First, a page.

Putting the April Jobs Report in Perspective

The April jobs report is out, and the numbers are an unequivocal improvement from March.
U.S. employers added 165,000 jobs last month, more than the 148,000 economists were expecting and almost double the 88,000 jobs added in March. The extra hiring pushed the unemployment rate down to 7.5%, the lowest it’s been since December 2008.
To truly understand the April jobs report, however, it must be placed in its proper context. It must be judged, in other words, against past Aprils.
Here’s how this April stacks up against the three other Aprils since the recession ended:

  • April 2012: 112,000 jobs added – second-weakest month of the year.
  • April 2011: 304,000 jobs added – strongest month all year.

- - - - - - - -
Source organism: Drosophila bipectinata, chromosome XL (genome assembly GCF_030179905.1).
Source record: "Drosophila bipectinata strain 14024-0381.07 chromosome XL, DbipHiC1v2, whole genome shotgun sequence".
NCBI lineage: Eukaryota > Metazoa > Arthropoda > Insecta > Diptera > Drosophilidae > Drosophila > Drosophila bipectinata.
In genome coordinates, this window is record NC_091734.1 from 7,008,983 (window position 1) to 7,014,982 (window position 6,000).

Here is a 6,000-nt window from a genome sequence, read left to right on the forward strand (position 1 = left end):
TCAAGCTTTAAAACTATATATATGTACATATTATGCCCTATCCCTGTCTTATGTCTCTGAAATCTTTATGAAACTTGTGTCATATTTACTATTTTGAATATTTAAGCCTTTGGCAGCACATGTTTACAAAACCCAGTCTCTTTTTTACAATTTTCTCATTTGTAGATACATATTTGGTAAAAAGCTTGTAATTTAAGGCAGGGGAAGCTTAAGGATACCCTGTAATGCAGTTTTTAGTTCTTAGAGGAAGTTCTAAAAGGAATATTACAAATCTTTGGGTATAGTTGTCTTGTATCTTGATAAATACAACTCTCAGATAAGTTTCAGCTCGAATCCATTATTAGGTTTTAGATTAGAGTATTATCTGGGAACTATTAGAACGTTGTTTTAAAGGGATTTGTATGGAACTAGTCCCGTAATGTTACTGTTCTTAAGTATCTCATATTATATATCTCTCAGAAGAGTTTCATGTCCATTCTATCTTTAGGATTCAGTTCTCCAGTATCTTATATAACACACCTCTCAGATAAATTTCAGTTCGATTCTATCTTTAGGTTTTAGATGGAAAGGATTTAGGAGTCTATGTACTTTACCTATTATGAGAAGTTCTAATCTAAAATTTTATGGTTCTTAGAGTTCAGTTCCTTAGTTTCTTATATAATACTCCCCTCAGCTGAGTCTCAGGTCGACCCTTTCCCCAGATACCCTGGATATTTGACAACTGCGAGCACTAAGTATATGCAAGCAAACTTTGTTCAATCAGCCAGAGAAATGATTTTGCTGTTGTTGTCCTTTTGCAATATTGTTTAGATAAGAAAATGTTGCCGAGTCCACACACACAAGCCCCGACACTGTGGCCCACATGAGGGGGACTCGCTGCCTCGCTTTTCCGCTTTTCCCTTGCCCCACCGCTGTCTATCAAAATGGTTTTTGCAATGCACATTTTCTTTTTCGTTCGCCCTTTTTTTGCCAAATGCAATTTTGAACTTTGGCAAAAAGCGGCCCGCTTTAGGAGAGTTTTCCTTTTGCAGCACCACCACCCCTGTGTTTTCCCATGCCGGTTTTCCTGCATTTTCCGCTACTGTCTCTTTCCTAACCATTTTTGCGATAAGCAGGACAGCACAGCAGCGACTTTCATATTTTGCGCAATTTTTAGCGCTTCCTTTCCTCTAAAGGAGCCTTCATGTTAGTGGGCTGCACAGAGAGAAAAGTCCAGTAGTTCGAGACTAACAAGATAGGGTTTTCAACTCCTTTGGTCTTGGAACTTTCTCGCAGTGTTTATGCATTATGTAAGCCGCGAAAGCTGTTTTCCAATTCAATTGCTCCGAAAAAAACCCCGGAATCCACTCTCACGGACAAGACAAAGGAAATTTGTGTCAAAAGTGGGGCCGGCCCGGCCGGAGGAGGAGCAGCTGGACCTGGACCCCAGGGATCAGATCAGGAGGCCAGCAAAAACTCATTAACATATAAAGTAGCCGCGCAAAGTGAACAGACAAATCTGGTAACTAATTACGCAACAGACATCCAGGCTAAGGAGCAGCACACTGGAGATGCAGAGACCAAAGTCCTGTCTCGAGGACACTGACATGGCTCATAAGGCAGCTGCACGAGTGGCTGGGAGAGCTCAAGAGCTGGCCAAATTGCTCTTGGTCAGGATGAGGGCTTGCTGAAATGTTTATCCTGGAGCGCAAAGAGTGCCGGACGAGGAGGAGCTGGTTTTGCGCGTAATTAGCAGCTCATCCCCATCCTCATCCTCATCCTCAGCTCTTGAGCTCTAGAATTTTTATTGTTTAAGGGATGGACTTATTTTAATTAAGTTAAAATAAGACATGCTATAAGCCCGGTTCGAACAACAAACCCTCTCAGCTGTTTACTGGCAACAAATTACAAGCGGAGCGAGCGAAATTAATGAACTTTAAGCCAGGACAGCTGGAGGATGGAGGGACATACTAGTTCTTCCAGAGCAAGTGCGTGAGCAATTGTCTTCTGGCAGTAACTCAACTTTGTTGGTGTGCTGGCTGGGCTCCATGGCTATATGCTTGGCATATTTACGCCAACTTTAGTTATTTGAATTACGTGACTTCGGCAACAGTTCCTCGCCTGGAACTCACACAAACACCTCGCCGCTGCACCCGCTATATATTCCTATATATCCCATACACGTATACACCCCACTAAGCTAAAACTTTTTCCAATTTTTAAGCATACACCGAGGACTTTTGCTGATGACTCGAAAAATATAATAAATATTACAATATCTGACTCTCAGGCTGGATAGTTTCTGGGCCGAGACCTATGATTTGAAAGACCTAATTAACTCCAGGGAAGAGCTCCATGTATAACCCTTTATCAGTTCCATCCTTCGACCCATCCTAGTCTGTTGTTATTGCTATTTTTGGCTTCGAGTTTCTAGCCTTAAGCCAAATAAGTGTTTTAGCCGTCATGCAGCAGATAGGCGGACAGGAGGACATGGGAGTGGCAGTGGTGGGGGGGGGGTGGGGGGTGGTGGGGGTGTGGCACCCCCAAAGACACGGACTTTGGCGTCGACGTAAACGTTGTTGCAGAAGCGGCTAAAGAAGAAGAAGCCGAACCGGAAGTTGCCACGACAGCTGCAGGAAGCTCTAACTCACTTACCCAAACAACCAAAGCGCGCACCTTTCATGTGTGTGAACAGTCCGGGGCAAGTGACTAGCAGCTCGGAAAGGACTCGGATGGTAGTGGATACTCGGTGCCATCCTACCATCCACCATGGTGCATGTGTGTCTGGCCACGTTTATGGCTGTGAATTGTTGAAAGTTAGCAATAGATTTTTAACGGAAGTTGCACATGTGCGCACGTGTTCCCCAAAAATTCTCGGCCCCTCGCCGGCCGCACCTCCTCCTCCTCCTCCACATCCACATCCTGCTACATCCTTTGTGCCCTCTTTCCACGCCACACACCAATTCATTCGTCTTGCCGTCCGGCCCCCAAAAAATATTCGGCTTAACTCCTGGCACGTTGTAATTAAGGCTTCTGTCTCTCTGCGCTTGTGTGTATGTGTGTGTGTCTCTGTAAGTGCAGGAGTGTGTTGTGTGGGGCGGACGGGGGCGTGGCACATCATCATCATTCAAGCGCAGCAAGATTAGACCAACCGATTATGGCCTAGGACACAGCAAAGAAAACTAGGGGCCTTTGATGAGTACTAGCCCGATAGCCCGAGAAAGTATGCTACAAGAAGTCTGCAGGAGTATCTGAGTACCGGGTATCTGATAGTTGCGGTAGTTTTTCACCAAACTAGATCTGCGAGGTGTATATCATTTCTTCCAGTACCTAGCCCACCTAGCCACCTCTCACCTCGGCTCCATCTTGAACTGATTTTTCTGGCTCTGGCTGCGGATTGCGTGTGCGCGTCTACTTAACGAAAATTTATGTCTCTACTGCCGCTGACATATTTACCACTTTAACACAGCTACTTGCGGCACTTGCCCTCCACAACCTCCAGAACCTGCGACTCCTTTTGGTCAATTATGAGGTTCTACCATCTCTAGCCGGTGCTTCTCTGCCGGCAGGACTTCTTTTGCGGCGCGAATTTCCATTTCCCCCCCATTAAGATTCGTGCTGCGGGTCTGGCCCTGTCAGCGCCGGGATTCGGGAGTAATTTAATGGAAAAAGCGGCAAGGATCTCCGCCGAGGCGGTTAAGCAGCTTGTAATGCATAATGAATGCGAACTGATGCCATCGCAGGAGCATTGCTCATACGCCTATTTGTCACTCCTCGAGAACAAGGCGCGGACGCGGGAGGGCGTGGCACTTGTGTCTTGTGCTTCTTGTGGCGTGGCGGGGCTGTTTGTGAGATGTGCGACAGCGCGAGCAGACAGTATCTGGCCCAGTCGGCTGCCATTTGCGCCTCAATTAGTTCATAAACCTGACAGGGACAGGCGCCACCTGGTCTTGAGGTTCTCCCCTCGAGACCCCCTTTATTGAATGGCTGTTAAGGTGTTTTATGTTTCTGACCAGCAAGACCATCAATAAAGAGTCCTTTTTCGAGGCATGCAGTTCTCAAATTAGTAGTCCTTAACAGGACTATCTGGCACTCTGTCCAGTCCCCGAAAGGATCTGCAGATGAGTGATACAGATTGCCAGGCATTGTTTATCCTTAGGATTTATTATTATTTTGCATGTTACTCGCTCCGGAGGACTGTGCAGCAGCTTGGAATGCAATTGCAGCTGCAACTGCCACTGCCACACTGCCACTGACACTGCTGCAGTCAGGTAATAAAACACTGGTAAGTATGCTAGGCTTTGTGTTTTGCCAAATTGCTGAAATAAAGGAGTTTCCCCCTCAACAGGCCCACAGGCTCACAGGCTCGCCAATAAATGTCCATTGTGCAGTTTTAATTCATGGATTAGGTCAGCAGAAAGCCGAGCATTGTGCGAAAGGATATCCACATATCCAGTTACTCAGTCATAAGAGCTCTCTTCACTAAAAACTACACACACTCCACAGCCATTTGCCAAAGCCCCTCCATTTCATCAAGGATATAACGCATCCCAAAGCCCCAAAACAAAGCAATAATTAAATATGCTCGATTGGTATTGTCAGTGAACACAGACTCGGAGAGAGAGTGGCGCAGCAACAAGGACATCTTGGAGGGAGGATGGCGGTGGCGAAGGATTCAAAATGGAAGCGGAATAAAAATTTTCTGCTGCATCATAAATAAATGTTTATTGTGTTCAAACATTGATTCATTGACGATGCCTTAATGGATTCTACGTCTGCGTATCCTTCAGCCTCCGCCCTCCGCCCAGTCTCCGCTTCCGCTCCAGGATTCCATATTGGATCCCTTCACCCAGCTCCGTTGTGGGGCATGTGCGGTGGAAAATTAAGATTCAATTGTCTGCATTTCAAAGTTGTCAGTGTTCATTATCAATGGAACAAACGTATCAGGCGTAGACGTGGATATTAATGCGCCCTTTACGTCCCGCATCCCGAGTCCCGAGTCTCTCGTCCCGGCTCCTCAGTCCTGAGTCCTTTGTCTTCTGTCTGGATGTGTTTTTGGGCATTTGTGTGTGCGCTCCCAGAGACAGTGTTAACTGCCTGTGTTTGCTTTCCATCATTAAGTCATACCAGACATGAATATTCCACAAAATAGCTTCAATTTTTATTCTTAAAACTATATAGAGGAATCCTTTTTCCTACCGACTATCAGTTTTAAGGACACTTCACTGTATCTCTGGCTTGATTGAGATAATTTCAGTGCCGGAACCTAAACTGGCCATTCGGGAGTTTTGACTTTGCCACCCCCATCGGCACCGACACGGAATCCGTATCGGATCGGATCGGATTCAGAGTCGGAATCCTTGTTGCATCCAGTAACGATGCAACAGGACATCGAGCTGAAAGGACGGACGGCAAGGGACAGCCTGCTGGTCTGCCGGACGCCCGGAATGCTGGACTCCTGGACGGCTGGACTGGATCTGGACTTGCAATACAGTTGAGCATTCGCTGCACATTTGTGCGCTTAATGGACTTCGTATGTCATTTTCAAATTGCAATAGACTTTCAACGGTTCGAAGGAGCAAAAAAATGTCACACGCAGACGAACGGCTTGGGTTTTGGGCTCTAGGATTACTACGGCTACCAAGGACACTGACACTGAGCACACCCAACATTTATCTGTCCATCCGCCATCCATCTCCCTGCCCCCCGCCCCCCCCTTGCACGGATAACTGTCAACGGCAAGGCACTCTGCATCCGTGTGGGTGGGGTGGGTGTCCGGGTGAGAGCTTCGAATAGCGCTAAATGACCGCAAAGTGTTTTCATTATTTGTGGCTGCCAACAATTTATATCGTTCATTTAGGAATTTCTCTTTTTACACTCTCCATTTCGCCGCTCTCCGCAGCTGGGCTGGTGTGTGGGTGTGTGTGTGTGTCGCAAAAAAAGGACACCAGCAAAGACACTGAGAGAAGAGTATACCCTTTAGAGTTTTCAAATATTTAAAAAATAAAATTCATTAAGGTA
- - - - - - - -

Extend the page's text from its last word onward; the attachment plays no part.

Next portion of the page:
• April 2010: 239,000 jobs added – second-strongest month all year.

So April has traditionally been sort of an all-or-nothing month. Compared to last April, this year’s jobs numbers look great. Compared to the two previous Aprils, however, the numbers are still rather modest.
What makes this April’s jobs report look like a smashing success is that it beat expectations that had been lowered by March’s disappointing hiring numbers. The 165,000 jobs that were added actually makes April the third-slowest hiring month since October.
Given March’s gloomy results, the April jobs report is certainly encouraging, and is sure to give markets yet another boost today (all three major indices were up roughly 1% at the open on Friday). But it doesn’t mean the U.S. economy is fully recovered.
At 7.5%, the unemployment rate is still higher than it was at any point between September 1992 and December 2008. Ben Bernanke and the Fed will continue their quantitative easing bond buybacks until the rate drops another full percentage point.
So don’t let the improved jobs numbers and the record-high stock market levels lull you into a false sense of security – not with the dreaded “Sell In May” period officially underway.

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